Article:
Nancy A. Melville
August 10, 2021
A diet rich in vegetables and low in carbs — a so-called low glycemic index (GI) diet ? is associated with clinically significant benefits beyond those provided by existing medications for people with type 1 and type 2 diabetes, compared with a higher glycemic diet, findings from a new meta-analysis show.
"Although the effects were small, which is not surprising in clinical trials in nutrition, they were clinically meaningful improvements for which our certainty in the effects were moderate to high," first author Laura Chiavaroli, PhD, of the Department of Nutritional Sciences, Temerty Faculty of Medicine, University of Toronto, Ontario, Canada, told Medscape Medical News.
The GI rates foods on the basis of how quickly they affect blood glucose levels.
But guidelines on this ? such as those from the European Association for the Study of Diabetes ? reflect research published more than 15 years ago, before several key trials were published.
Chiavaroli and her colleagues identified 27 randomized controlled trials ? the most recent of which was published in May 2021 ? that involved a total of 1617 adult participants with type 1 or 2 diabetes. For the patients in these trials, diabetes was moderately controlled with glucose-lowering drugs or insulin. All of the included trials examined the effects of a low GI diet or a low glycemic load (GL) diet for people with diabetes over a period 3 or more weeks. The majority of patients in the studies were overweight or had obesity, and they were largely middle-aged.
The meta-analysis, which included new data, was published in The BMJ. The study "expands the number of relevant intermediate cardiometabolic outcomes, and assesses the certainty of the evidence using GRADE [grading of recommendations assessment, development, and evaluation]," Chiavaroli and colleagues note.
"The available evidence provides a good indication of the likely benefit in this population and supports existing recommendations for the use of low GI dietary patterns in the management of diabetes," they emphasize.
Improvements in A1c, Fasting Glucose, Cholesterol, and Triglycerides
Overall, compared with people who consumed diets with higher GI/GL ratings, for those who consumed lower glycemic diets, glycemic control was significantly improved, as reflected in A1c level, which was the primary outcome of the study (mean difference, -0.31%; P < .001).
This "would meet the threshold of =0.3% reduction in HbA1c proposed by the European Medicines Agency as clinically relevant for risk reduction of diabetic complications," the authors note.
Those who consumed low glycemic diets also showed improvements in secondary outcomes, including fasting glucose level, which was reduced by 0.36 mmol/L (-6.5 mg/dL), a 6% reduction in low-density cholesterol (LDL-C) (-0.17 mmol/L), and a fall in triglyceride levels (-0.09 mmol/L).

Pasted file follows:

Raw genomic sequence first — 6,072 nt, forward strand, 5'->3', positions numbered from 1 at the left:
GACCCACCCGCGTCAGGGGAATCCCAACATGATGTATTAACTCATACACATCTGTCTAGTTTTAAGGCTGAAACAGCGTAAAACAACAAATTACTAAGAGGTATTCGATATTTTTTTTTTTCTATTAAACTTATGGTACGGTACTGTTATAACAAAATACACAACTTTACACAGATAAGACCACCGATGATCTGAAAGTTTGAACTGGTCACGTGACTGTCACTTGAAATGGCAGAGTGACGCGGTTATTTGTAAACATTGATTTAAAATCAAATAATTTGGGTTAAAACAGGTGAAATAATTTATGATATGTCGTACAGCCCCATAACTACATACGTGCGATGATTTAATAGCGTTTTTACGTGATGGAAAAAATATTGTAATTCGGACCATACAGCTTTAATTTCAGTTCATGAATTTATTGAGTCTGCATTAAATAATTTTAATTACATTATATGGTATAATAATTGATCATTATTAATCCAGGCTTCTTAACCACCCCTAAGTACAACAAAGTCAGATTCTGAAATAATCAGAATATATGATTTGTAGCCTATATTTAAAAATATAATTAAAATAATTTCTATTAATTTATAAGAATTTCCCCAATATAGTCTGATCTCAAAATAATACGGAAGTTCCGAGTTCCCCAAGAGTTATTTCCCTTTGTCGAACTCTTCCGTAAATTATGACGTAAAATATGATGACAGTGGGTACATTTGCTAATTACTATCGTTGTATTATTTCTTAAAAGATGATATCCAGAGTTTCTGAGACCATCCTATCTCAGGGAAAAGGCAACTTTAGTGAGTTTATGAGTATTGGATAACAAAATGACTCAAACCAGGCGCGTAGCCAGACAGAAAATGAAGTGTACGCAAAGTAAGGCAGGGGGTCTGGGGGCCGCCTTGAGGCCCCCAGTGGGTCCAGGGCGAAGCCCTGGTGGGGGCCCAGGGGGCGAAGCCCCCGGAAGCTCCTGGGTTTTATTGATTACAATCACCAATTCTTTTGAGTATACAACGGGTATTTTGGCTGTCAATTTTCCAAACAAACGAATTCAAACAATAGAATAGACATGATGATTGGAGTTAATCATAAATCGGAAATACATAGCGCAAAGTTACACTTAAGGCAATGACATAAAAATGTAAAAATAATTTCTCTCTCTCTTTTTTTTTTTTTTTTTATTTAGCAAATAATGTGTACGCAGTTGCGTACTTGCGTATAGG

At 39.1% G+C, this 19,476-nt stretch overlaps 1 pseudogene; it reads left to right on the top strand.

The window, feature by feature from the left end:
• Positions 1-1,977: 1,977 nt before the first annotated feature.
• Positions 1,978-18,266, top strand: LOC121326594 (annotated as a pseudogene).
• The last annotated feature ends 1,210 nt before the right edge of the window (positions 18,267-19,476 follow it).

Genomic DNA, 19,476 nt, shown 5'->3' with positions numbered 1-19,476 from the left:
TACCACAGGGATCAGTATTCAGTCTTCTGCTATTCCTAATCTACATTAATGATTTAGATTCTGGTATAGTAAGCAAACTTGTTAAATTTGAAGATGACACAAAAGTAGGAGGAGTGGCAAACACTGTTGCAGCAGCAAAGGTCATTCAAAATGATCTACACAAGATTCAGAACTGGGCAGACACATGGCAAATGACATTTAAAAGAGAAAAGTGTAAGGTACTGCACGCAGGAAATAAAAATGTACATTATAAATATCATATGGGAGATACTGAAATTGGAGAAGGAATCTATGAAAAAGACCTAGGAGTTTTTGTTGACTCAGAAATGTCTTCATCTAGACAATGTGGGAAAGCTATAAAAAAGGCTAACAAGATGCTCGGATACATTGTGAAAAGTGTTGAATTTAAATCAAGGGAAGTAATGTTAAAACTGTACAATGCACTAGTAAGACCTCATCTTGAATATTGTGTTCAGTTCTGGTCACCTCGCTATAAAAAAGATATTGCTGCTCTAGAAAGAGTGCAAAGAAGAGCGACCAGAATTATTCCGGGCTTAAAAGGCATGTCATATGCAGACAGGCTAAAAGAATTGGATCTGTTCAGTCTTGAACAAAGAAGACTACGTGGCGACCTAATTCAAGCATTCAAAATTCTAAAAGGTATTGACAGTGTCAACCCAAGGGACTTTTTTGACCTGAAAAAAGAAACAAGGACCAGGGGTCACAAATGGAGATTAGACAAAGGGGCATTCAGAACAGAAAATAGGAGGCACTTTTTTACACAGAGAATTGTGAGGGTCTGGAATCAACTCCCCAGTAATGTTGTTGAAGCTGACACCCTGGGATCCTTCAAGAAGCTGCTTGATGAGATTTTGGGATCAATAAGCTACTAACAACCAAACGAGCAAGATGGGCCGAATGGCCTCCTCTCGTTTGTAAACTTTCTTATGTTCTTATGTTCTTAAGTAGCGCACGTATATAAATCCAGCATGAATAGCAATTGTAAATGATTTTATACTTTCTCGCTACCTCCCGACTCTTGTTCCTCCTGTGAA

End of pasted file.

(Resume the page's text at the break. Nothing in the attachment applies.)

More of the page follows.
They also lost marginally more body weight, at -0.66 kg (-1.5 lb). Body mass index (BMI) was lower by -0.38, and inflammation was reduced (C-reactive protein, -.41 mg/L; all P < .05).
Three of the studies showed that participants developed a preference for the low GI diet. "In recent years, there has been a growing interest in whole-food plant-based diets, and there are more options, for example, for pulse-based products," Chiavarioli commented.
This meta-analysis should support the recommendation of the low-glycemic diet, particularly among people with diabetes, she reiterated.
Will Larger Randomized Trial Show Effect on Outcomes?
The authors note, however, that to determine whether these small improvements in intermediate cardiometabolic risk factors observed with low GI diets translate to reductions in cardiovascular disease, nephropathy, and retinopathy among people with diabetes, larger randomized trials are needed.
One such trial, the Low Glycemic Index Diet for Type 2 Diabetes trial, includes 169 high-risk patients with type 2 diabetes and subclinical atherosclerosis. The investigators are evaluating the effect of a low GI diet on the progression of atherosclerosis, as assessed by vascular MRI over 3 years.
"We await the results," they say.
The study received funding from the the Diabetes and Nutrition Study Group of the European Association for the Study of Diabetes (EASD) as part of the development of the EASD Clinical Practice Guidelines for Nutrition Therapy. The study was also supported by the Canadian Institutes of Health Research through the Canada-wide Human Nutrition Trialists' Network. The Diet, Digestive Tract, and Disease (3D) Center, which is funded through the Canada Foundation for Innovation and the Ministry of Research and Innovation's Ontario Research Fund, provided the infrastructure for the study.